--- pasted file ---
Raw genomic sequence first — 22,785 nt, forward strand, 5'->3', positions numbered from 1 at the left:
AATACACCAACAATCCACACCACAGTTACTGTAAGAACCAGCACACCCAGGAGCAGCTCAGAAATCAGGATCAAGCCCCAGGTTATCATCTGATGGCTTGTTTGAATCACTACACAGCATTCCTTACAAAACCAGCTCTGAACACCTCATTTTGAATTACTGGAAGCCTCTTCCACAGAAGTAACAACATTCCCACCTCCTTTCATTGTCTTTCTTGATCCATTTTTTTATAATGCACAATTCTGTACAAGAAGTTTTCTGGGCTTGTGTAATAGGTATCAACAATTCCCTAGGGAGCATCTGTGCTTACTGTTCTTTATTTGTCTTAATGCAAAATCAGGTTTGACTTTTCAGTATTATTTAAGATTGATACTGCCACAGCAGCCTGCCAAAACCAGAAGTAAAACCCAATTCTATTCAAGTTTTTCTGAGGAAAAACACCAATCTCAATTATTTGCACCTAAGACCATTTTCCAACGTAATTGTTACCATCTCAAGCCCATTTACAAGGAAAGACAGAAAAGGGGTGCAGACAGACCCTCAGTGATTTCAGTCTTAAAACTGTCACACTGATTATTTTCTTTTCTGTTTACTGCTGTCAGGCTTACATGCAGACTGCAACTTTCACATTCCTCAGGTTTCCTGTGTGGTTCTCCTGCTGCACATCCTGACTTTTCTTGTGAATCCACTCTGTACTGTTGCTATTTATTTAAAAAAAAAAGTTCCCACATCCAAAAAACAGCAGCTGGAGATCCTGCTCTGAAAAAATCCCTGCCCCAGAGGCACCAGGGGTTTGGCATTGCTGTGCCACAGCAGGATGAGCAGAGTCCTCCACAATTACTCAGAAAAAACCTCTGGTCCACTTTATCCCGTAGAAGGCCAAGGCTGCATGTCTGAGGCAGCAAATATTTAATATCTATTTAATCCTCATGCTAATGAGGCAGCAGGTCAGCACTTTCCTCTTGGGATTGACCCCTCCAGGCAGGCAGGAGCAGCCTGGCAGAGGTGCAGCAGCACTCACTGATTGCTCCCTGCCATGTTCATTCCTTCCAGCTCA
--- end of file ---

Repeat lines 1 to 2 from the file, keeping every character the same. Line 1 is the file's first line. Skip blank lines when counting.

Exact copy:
Raw genomic sequence first — 22,785 nt, forward strand, 5'->3', positions numbered from 1 at the left:
AATACACCAACAATCCACACCACAGTTACTGTAAGAACCAGCACACCCAGGAGCAGCTCAGAAATCAGGATCAAGCCCCAGGTTATCATCTGATGGCTTGTTTGAATCACTACACAGCATTCCTTACAAAACCAGCTCTGAACACCTCATTTTGAATTACTGGAAGCCTCTTCCACAGAAGTAACAACATTCCCACCTCCTTTCATTGTCTTTCTTGATCCATTTTTTTATAATGCACAATTCTGTACAAGAAGTTTTCTGGGCTTGTGTAATAGGTATCAACAATTCCCTAGGGAGCATCTGTGCTTACTGTTCTTTATTTGTCTTAATGCAAAATCAGGTTTGACTTTTCAGTATTATTTAAGATTGATACTGCCACAGCAGCCTGCCAAAACCAGAAGTAAAACCCAATTCTATTCAAGTTTTTCTGAGGAAAAACACCAATCTCAATTATTTGCACCTAAGACCATTTTCCAACGTAATTGTTACCATCTCAAGCCCATTTACAAGGAAAGACAGAAAAGGGGTGCAGACAGACCCTCAGTGATTTCAGTCTTAAAACTGTCACACTGATTATTTTCTTTTCTGTTTACTGCTGTCAGGCTTACATGCAGACTGCAACTTTCACATTCCTCAGGTTTCCTGTGTGGTTCTCCTGCTGCACATCCTGACTTTTCTTGTGAATCCACTCTGTACTGTTGCTATTTATTTAAAAAAAAAAGTTCCCACATCCAAAAAACAGCAGCTGGAGATCCTGCTCTGAAAAAATCCCTGCCCCAGAGGCACCAGGGGTTTGGCATTGCTGTGCCACAGCAGGATGAGCAGAGTCCTCCACAATTACTCAGAAAAAACCTCTGGTCCACTTTATCCCGTAGAAGGCCAAGGCTGCATGTCTGAGGCAGCAAATATTTAATATCTATTTAATCCTCATGCTAATGAGGCAGCAGGTCAGCACTTTCCTCTTGGGATTGACCCCTCCAGGCAGGCAGGAGCAGCCTGGCAGAGGTGCAGCAGCACTCACTGATTGCTCCCTGCCATGTTCATTCCTTCCAGCTCA